40 meant to punctuate the lyrical c ontent. The dancers in the choir are physically close together and a moving in unison, this is meant to represent my feelings of how religion brings people together. This is also meant to represent my feelings of how families must work together, and how my family works together. When dancers emerge in small groups the chorus supports them with claps and shouts 59 this again represents the support religion can offer. In Love is the Key there are moments of weight sharing and flight that are meant to represe nt my interview subject's faith. These movements are also meant to represent my faith and trust in my family as well as my interview subjects, my family members, faith and trust in our family. The reason I chose to include family in this dance piece focused on religion is because of my experience, as well as the experience of my interview subjects, that religion is very closely tied with family. Religion is largely transmitted through family, and, in my family, religion is fairly central to family tradition and behavior. Following Love is the Key my mother, Fartun Mohamud, takes the stage. She reads a poem in Somali, by her aunt, my great aunt, Hawa Gibril, the former poet laureate of Somalia 60 Dancers will hold signs that display the translation. During this time a short video will play of images of Somalia and Somalis. I chose to include this section partially, for personal reasons because it is such a great triumph and joy for me to have her involved, right by my side. I wanted to include my extended family in this thesis in an emoti onal way by using this poem Another motivation for including this section is as an 59 Photograph on page 55 60 Photograph on page 56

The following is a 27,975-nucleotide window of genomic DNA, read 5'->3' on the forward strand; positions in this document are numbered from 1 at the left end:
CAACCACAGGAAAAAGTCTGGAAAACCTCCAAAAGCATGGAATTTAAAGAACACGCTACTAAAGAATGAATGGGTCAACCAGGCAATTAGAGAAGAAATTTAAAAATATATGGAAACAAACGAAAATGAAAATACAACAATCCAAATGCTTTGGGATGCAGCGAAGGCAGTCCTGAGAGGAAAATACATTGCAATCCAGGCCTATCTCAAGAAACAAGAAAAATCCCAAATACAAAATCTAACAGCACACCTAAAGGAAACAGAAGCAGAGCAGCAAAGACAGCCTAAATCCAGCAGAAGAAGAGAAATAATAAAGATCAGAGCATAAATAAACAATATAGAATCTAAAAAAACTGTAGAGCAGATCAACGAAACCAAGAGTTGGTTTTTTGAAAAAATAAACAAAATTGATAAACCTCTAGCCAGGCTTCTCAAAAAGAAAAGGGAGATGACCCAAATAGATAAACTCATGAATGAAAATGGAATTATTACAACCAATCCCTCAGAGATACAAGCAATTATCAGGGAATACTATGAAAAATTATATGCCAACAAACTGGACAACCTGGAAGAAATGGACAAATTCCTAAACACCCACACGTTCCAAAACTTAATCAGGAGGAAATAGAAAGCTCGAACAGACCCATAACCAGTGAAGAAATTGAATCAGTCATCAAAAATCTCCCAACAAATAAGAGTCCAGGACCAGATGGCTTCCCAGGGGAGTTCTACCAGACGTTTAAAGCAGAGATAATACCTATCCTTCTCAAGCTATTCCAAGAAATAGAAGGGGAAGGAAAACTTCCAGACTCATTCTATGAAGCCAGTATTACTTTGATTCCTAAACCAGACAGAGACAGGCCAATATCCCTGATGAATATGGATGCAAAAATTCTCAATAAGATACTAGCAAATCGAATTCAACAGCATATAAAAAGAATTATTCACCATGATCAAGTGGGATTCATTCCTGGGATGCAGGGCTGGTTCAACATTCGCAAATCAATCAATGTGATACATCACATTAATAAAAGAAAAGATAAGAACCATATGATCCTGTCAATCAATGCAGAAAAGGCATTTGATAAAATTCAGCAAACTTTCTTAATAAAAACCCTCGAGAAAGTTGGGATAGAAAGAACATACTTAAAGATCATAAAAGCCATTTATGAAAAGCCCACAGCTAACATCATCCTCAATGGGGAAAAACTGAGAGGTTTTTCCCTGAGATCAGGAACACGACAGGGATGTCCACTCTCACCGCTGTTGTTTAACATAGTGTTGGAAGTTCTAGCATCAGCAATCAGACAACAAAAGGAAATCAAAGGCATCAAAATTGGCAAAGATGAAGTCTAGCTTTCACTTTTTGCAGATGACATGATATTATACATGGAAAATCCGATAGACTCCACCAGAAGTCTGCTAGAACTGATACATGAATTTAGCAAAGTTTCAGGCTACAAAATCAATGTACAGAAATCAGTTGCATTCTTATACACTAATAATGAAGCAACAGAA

41 example of Somali culture. This section, like the subjective approach of this whole thesis, is meant to give an example of the lived experience of a member of the Somali Di aspora. The poem provides that example, and my mother provides it as well. The final dance piece is titled "Soobax" 61 and is danced to a song of the same name by artist K'naan 62 His lyrics plead, in Somali, that we need all gunman out of Somalia, that we n eed to stop the violence. I chose to end with this piece to put the performance back into perspective. I also chose to choreograph mostly in unison for this piece to represent how we all must work together in order to improve the situation for Somalia and Somalis. During this piece, the dancers bow and exit the stage As the first audience member gets up to leave the theater the song "Her Majesty 63 by the Beatles begins. Dancers return to the stage for a brief number. This piece is included as a nod to my father Jeff Rogers He raised my sister and I with a heavy regiment of Beatles music and this song is particularly close to my heart. This song closes the album Abbey Road, it follows a song titled "The End" which many view as a sort of good bye from the Beatles. As the listener is beginning to reflect on the album and the band a cymbal crashes and "Her Majesty" begins. Ending their final album with a short, light hearted extra track has always served as a personal reminder to keep things light, to always laugh. I included "Her Majesty" for that reason. After all my work at New College, on this thesis, and this dance performance I wanted to end with something gentle and cheerful. 61 Photograph on page 57 62 K'naan. Soobax. K'naan. 2005. 63 Paul McCartney. Her Majesty. The Beatles. 1969.